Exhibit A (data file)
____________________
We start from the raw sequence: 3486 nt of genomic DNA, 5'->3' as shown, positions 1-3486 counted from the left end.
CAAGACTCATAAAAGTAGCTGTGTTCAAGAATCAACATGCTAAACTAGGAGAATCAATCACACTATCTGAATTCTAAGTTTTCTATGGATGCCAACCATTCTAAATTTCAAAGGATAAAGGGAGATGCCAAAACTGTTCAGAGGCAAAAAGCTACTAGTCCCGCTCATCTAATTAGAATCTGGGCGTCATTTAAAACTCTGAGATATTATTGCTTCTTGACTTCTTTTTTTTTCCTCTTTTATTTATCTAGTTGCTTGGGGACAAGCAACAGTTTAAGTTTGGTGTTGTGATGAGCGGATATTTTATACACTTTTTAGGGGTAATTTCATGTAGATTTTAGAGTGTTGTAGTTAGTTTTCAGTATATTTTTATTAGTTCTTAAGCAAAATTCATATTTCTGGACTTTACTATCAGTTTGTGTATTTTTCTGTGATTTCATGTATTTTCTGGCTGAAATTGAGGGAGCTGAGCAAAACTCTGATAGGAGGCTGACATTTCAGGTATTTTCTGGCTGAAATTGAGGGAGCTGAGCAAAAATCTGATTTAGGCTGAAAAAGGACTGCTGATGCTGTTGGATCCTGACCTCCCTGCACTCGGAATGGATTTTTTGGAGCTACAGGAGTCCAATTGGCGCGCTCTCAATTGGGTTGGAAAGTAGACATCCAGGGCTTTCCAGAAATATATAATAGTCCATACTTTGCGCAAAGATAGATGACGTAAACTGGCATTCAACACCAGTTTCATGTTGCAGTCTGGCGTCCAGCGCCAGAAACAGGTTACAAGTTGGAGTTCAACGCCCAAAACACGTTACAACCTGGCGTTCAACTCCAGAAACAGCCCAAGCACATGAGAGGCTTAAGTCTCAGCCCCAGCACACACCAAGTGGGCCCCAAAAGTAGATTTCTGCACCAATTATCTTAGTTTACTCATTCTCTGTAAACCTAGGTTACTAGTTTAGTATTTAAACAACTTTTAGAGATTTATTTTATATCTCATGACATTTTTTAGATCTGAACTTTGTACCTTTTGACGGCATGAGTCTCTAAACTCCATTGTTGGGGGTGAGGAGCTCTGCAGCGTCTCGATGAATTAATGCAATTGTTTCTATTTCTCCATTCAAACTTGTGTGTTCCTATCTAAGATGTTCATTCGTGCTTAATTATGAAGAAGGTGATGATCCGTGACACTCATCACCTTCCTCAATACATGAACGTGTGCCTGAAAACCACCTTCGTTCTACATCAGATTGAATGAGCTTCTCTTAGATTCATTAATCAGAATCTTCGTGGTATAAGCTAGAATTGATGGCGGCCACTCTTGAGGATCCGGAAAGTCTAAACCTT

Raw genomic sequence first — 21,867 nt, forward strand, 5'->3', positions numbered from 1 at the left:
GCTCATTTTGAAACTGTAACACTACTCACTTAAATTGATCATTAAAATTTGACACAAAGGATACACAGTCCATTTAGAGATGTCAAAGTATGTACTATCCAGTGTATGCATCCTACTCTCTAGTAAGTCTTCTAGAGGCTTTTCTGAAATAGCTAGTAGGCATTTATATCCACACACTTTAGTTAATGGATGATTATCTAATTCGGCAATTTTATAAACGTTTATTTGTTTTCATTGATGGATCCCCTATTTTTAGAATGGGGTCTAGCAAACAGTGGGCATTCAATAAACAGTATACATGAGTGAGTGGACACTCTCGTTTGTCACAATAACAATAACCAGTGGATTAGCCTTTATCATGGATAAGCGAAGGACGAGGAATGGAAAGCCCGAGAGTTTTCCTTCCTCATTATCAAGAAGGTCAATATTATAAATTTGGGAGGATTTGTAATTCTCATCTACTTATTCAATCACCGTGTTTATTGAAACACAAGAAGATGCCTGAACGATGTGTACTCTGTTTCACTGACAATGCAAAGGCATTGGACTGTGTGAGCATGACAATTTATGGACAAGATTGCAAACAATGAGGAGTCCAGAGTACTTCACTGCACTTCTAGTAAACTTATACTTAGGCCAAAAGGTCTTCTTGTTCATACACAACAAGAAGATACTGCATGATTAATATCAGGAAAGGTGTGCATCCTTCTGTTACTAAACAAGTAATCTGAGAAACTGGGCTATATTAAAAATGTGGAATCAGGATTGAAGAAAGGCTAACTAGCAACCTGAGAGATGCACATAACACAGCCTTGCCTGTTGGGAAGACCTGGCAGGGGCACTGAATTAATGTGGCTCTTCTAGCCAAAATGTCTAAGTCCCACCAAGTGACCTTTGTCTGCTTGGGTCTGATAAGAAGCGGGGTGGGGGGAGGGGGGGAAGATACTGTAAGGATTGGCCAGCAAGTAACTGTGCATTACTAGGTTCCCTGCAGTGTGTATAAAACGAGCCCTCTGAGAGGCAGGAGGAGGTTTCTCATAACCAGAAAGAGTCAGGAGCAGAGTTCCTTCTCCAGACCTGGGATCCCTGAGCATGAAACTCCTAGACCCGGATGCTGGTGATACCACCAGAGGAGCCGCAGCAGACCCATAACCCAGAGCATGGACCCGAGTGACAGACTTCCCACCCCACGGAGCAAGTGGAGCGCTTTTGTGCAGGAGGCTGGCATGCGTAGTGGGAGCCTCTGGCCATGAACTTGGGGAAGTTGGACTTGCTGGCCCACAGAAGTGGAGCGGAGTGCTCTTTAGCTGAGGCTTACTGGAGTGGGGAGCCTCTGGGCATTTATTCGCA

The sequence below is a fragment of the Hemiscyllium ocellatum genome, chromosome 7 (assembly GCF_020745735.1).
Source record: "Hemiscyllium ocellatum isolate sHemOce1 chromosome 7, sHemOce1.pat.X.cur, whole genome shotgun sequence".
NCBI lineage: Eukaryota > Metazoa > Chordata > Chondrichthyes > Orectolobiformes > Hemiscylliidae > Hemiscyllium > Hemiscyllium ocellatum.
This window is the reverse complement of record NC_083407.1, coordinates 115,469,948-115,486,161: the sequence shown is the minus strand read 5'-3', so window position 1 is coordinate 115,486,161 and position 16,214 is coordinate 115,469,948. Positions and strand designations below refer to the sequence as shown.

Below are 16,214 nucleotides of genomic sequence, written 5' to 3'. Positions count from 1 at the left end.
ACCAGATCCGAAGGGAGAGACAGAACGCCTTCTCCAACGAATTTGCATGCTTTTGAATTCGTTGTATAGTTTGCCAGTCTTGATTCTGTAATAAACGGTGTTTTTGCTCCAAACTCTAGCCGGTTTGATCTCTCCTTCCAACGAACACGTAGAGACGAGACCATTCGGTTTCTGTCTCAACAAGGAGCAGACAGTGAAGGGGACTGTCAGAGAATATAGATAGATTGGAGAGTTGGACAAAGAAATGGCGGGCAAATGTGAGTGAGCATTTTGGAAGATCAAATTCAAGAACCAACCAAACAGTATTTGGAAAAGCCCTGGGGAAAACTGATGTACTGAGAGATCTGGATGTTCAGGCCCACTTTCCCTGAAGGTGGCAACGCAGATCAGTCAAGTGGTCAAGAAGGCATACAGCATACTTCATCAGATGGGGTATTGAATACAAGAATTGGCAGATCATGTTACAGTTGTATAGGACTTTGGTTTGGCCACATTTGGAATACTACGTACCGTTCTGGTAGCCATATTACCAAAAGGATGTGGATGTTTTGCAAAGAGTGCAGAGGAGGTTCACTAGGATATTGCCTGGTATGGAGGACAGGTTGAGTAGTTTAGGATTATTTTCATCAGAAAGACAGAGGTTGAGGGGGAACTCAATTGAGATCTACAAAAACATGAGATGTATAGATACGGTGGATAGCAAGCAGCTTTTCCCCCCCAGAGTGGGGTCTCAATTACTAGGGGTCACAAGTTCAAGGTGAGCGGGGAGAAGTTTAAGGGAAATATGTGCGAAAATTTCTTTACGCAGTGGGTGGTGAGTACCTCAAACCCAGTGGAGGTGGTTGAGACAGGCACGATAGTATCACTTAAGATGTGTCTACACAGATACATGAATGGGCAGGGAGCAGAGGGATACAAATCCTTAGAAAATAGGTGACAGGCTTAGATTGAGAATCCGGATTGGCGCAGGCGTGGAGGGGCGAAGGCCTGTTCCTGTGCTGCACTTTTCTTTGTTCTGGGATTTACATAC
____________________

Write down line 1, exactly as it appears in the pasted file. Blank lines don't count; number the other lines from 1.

We start from the raw sequence: 3486 nt of genomic DNA, 5'->3' as shown, positions 1-3486 counted from the left end.